The Axminster Recovery Centre was founded in 2007 by Catherine Davis and this month Shelagh Fearnley came to talk to us about it. This organisation works within the Axminster Medical Practice with the idea that people need professional help but not necessarily from doctors - for example with counselling and various therapies - some two thousand patients have used it with costs running at around £80,000 per annum. No capital funding is available for this service – most patients assume that it is part of the NHS - and with growing costs funding has to rise too and the organization raises money with coffee mornings, planned events and a shop .One of our members spoke of how the service had been of help to her and we all agreed that this needs to be maintained and sustained.
We are very grateful to Sheila for coming along to speak about the organisation for which she works especially as it was all at the last minute. There is an ARC website where donations can be made.

"Arc Axminster provides easily accessible, flexible, local counselling and psychotherapy at the heart of the community."

November 2018 - Flower Arranging.

Jackie Nicholls, who runs Flower Arranging Workshops at Combe St Nicholas, came to our November meeting armed with lots of useful tips and beautiful flowers to create two arrangements. We learnt that choosing rosebuds that feel firm to the touch are the freshest and laying the whole stem in water will often prevent the head from drooping. Newly purchased flowers should always be unwrapped straight away and the stems trimmed by an inch or so cut at an angle. Oasis blocks should never be pressed into water but simply left to sink and absorb moisture and if replacing a flower into the foam cut across the stem yet again. Chrysanthemums should be stripped if their foliage especially if the leaves are damaged .Warm water will help a flower to open but use cold if trying to prevent early opening.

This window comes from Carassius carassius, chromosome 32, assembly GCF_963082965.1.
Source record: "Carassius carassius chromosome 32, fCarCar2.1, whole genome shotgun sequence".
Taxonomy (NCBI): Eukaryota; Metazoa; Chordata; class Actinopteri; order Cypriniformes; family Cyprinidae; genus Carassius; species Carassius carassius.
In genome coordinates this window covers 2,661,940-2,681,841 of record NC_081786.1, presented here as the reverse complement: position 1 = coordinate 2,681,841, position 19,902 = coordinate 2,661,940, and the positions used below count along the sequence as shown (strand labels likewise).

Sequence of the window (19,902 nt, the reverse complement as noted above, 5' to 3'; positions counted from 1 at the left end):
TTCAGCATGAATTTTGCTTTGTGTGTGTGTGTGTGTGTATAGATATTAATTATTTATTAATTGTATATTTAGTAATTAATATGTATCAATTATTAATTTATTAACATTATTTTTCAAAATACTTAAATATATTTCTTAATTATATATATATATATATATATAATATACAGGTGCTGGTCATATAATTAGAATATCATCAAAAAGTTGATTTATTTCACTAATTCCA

At the end of the meeting two lucky members won Jackie’s beautiful arrangements as raffle prizes whilst the rest of us resolved to apply our newly acquired knowledge to flower arranging with renewed enthusiasm.

October 2018 - Stourhead.